Leonard Cohen: Bird on a Wire
Palmer's film is that rare concert doc that isn't for established fans only.
Sometimes casting has everything to do with a movie. In the usual course of events, a high-powered company sales executive wouldn't have much to do with Mike, the hapless loser who works and lives at the Arizona motel where she plans to spend one night. But cast Steve Zahn as the loser, and it becomes thinkable.
In "Management," the sales rep is Sue (Jennifer Aniston), who is upward-bound, successful, sharply dressed and reduced to spending her evenings in remote motels, playing games on her laptop. Sue is every woman he ever wanted but has never had, which is easy, because he wants all women and has never had any. Mike is a nice guy, often stoned, under the thumb of his parents who own the motel. He looks at her with the lovestruck eyes of a wet puppy.
Why and how they end up in the laundry room doing the rumpy-pumpy on a dryer is something "Management" takes for granted. Sometimes, apparently, high-powered Manhattan career women swoon in the presence of a guy who looks like he should be pumping their gas. His courtship technique is cute: He checks her in, carries her bags, brings her flowers, knocks again with the "customary" house bottle of champagne, uncorks it, gets two plastic-wrapped glasses from the bathroom and struggles to say several coherent words in a row.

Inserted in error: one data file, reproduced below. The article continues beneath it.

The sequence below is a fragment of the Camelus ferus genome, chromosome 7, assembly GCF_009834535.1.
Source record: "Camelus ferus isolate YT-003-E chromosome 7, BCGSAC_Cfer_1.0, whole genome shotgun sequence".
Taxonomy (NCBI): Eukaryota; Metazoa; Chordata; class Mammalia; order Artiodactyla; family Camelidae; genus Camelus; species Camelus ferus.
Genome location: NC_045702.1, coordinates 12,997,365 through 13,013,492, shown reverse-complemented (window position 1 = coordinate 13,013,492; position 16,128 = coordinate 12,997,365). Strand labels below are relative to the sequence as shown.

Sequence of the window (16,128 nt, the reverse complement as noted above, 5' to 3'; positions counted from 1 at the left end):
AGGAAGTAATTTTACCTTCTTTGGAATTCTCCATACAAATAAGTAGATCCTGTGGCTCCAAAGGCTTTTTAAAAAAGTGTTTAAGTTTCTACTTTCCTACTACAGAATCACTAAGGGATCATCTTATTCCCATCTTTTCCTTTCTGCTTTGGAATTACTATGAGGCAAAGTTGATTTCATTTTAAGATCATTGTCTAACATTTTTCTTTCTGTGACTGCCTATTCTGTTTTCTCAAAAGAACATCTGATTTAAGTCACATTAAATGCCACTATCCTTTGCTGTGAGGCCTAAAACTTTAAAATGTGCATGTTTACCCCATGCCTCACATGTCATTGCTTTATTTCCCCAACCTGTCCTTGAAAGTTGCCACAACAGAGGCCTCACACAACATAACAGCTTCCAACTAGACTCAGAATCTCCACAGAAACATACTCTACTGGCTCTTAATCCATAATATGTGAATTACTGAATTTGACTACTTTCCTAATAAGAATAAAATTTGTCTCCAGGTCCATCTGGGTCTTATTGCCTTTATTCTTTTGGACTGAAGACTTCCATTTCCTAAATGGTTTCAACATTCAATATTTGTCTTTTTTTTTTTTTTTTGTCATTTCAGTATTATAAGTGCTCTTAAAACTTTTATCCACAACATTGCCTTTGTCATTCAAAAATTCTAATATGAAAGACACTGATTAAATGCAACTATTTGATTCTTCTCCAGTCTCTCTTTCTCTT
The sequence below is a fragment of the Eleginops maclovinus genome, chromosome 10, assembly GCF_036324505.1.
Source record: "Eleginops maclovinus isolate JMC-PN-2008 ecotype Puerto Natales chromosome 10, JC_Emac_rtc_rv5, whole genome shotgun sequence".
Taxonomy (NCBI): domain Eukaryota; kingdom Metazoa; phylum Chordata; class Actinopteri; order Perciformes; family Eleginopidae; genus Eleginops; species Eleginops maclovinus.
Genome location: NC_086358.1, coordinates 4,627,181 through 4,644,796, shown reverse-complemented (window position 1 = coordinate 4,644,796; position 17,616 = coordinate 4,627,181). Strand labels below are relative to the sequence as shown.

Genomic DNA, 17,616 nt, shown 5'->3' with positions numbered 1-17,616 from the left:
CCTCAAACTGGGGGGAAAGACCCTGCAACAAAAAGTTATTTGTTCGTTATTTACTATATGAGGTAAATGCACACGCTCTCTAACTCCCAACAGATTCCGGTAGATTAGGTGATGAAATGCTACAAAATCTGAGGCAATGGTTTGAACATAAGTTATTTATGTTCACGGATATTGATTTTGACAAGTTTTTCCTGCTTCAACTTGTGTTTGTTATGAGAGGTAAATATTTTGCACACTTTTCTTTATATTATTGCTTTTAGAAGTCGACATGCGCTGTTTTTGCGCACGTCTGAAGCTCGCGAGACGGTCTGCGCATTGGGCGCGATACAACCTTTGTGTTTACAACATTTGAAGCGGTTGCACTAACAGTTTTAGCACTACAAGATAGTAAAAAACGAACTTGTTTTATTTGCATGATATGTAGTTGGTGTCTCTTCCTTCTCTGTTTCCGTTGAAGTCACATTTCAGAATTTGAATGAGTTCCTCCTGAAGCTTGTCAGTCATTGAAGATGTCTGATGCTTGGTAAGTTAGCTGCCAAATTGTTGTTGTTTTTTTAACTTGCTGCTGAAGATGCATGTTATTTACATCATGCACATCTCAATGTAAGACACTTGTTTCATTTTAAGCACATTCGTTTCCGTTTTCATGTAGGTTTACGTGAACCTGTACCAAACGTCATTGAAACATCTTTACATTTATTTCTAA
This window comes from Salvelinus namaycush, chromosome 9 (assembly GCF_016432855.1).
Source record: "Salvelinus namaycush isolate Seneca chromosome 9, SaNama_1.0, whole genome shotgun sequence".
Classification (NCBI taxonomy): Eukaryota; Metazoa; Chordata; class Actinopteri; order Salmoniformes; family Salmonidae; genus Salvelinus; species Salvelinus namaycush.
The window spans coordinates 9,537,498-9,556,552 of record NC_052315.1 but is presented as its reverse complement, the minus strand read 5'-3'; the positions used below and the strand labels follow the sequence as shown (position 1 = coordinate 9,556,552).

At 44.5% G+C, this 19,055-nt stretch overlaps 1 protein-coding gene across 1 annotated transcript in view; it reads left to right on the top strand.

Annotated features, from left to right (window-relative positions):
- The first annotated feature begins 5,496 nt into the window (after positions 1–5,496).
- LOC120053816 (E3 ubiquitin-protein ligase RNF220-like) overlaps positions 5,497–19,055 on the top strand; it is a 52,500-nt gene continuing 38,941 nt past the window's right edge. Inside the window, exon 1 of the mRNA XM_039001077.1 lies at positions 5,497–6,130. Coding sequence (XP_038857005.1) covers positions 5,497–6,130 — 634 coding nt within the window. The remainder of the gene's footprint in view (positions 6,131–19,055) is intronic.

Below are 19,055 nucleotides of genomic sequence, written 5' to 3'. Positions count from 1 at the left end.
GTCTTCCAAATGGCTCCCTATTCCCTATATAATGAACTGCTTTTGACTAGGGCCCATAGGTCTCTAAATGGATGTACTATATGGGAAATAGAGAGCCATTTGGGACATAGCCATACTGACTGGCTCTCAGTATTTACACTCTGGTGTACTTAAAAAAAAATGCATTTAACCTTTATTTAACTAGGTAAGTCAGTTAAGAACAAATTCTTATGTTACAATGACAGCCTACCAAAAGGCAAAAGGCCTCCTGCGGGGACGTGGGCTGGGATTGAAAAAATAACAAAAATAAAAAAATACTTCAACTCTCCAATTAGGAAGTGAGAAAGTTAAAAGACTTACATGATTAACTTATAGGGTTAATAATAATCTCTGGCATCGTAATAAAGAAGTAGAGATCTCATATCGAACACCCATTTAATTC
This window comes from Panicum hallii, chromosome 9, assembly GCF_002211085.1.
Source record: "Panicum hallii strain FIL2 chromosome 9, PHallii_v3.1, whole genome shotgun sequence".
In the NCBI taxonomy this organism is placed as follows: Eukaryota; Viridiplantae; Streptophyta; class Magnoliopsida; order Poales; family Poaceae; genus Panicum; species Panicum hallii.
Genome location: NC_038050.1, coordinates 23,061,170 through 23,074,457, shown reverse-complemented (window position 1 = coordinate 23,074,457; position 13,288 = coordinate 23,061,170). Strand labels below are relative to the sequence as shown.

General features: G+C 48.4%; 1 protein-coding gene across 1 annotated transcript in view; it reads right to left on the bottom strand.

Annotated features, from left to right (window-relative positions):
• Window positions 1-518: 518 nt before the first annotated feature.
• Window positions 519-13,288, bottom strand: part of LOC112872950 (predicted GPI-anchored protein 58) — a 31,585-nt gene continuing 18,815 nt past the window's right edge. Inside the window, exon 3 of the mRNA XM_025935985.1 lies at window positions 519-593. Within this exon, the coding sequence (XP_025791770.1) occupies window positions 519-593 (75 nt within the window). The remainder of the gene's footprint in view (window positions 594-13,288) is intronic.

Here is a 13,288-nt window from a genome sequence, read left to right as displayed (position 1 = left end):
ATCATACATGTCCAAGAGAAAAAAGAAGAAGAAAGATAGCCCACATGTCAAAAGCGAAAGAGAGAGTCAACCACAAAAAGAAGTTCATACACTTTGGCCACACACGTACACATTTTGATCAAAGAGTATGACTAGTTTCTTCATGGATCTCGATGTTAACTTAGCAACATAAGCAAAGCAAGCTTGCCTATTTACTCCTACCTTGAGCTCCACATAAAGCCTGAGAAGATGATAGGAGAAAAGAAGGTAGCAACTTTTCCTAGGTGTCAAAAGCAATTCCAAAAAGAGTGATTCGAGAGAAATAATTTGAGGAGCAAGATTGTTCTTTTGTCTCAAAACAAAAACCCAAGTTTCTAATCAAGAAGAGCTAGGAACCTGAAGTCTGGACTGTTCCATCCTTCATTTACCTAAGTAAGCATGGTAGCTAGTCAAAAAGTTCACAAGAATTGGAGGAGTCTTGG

We can more or less predict where all of this will lead. Mike is obviously the fish out of water, so he must travel to New York to dramatize his unsuitability. Then Sue must travel to Washington, where she sees Jango (Woody Harrelson), who is a former punk rocker who has become a yogurt millionaire (for Harrelson, this is typecasting). Then Mike must follow her there.